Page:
Etymology of honorific particle jI

Srinivasa Varakhedi nlpdept at YAHOO.CO.IN
Fri Jun 24 01:12:12 EDT 2005


Dear members,
 
Really it's an interesting issue. I would like to add here my two comments.
 
1. In india tradition there was a belief that one should not take the elders name, as calling by name will decrease younger's life-time. This belief might have made them to spell the word 'jIvatu' immediately after the elder's name spelt. Over the time of , the ending part might have been omitted.
 
2. Interestingly I found a unique expression as "Bhadram te" in Valmiki Ramayanam hundreds of times in different contexts. Some times this expression sounds odd. But, may this kind of expression was an habbit in conversation.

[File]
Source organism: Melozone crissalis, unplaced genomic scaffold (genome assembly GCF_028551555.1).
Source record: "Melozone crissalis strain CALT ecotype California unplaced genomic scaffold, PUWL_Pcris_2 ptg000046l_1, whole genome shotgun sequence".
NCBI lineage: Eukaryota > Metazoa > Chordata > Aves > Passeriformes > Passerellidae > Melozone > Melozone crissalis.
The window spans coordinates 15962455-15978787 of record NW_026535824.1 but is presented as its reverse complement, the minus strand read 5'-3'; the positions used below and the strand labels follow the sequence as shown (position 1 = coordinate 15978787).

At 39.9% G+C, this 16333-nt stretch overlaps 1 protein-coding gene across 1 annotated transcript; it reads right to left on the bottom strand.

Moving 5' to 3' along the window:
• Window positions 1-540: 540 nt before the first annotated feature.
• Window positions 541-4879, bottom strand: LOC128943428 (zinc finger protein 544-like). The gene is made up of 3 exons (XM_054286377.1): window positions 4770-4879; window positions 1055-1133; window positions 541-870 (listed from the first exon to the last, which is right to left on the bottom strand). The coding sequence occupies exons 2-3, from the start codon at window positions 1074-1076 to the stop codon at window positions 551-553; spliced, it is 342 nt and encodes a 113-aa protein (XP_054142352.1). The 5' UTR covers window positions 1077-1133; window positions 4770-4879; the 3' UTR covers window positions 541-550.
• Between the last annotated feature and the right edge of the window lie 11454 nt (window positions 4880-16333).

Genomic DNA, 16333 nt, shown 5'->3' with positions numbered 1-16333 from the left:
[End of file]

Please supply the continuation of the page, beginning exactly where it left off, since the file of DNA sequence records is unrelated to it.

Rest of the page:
regards,
srivara.

Artur Karp <karp at UW.EDU.PL> wrote:
At 18:43 2005-06-23, you wrote:

>But, Artur,
>
>why should one require a precedent in Skt, Pkt or even
>Apabhramsha?


Dear Matthew,

Here are two articles of my belief.

Words survive only when they can continue to be used in useful contexts.

When we look for the etymology of words, we try to establish their original 
forms, testing our hyptheses not only via phonetic/morphophonetic laws, but 
also, wherever it's possible - by checking the contexts in which the 
supposed protoforms used to be used.

And so - if jIva (or upAdhyAya) are thought to be the predecessors of 
modern jI, then they should have been used in similar contexts. But they 
are not.

Equivalences like:

zRNotv AryaH/o/A - suno jI
pravizatu AryaH/oA - baiTho jI

point to Arya; and they seem more convincing than impossible constructions 
like: pravizatu jIva/jIvatu.

Regards, ji

Artur K.

		
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